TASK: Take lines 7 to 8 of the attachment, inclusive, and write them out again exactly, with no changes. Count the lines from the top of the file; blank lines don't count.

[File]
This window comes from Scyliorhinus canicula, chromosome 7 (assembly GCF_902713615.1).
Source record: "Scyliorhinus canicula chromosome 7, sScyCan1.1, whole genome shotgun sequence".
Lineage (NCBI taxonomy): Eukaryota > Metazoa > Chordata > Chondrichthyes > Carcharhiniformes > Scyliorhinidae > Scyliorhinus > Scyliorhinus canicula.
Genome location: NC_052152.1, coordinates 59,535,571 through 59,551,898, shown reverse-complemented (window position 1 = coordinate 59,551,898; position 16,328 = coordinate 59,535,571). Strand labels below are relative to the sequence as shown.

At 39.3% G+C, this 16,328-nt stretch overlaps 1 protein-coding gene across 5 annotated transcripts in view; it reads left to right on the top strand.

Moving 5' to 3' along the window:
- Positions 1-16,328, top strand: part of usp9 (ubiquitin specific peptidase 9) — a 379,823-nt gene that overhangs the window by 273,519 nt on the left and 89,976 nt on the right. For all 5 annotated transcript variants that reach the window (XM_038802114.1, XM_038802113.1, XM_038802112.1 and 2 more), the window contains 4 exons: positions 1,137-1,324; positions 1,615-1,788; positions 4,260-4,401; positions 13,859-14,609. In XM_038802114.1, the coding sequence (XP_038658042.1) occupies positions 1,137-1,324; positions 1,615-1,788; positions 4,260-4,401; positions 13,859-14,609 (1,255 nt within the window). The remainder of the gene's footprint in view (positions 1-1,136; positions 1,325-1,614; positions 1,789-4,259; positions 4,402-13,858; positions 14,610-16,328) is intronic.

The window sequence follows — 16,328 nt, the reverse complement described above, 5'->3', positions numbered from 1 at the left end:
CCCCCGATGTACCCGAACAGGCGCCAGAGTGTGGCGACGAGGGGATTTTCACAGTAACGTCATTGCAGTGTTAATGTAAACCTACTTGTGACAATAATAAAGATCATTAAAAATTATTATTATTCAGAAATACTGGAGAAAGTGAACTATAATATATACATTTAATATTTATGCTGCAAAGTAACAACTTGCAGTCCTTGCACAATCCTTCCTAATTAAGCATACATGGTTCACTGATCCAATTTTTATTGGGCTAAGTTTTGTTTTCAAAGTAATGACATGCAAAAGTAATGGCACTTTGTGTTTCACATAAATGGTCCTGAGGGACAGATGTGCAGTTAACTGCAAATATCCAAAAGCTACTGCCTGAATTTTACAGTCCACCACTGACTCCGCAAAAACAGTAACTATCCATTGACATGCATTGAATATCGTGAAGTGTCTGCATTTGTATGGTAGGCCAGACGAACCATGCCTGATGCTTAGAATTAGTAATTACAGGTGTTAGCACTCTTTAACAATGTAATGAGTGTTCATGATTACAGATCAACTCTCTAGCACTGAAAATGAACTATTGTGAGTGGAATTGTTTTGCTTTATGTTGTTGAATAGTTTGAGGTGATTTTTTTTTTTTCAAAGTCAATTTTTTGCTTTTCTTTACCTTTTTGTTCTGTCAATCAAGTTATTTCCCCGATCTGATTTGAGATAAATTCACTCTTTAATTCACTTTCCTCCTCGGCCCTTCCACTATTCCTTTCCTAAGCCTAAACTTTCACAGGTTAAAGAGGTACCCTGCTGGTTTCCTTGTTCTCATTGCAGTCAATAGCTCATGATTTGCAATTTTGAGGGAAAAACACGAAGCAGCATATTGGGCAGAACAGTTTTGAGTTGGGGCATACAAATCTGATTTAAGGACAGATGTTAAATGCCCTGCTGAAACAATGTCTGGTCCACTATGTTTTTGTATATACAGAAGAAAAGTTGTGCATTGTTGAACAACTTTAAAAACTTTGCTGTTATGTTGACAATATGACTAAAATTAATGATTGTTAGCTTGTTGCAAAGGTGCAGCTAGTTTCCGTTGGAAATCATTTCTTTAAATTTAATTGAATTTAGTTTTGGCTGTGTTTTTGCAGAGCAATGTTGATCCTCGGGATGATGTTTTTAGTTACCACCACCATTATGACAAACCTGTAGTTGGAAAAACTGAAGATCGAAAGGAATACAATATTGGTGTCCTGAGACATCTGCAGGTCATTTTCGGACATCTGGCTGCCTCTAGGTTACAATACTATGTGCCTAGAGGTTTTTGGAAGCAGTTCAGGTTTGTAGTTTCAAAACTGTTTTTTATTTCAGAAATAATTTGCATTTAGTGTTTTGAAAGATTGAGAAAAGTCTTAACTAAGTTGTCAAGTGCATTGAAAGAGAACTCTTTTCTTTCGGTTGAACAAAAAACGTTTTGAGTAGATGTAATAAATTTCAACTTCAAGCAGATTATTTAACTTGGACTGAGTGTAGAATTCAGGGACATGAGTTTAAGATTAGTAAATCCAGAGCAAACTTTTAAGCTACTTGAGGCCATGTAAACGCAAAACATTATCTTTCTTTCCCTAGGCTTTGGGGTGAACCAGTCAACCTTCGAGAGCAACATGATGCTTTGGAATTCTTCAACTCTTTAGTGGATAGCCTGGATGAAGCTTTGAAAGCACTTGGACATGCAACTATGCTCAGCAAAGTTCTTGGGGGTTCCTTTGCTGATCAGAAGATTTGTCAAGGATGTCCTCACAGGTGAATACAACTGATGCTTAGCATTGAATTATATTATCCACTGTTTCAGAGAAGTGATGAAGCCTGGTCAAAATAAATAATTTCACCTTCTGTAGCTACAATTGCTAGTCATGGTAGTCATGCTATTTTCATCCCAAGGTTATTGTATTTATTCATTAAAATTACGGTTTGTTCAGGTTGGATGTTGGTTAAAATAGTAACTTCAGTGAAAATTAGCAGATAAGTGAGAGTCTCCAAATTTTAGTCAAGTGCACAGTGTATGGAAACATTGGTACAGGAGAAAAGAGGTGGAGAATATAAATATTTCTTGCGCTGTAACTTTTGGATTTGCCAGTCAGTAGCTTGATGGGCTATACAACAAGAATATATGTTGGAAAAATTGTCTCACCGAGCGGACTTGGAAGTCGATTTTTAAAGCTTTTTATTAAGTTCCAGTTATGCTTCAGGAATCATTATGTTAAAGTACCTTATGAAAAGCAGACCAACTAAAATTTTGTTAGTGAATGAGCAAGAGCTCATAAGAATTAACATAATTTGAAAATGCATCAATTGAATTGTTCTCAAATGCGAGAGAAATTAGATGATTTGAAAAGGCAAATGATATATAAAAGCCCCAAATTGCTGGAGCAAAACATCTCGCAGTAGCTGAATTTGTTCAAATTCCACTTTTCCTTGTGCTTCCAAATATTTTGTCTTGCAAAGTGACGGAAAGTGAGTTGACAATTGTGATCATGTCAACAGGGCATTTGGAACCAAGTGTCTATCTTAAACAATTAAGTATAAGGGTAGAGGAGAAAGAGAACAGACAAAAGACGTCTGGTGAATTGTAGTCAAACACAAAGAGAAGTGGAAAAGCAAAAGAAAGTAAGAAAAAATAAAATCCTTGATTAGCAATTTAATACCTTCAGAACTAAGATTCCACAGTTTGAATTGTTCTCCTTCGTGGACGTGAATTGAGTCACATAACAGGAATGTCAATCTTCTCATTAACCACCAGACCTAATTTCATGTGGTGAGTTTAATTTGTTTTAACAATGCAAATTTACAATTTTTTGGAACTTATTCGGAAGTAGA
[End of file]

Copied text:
- Positions 1-16,328, top strand: part of usp9 (ubiquitin specific peptidase 9) — a 379,823-nt gene that overhangs the window by 273,519 nt on the left and 89,976 nt on the right. For all 5 annotated transcript variants that reach the window (XM_038802114.1, XM_038802113.1, XM_038802112.1 and 2 more), the window contains 4 exons: positions 1,137-1,324; positions 1,615-1,788; positions 4,260-4,401; positions 13,859-14,609. In XM_038802114.1, the coding sequence (XP_038658042.1) occupies positions 1,137-1,324; positions 1,615-1,788; positions 4,260-4,401; positions 13,859-14,609 (1,255 nt within the window). The remainder of the gene's footprint in view (positions 1-1,136; positions 1,325-1,614; positions 1,789-4,259; positions 4,402-13,858; positions 14,610-16,328) is intronic.

The window sequence follows — 16,328 nt, the reverse complement described above, 5'->3', positions numbered from 1 at the left end: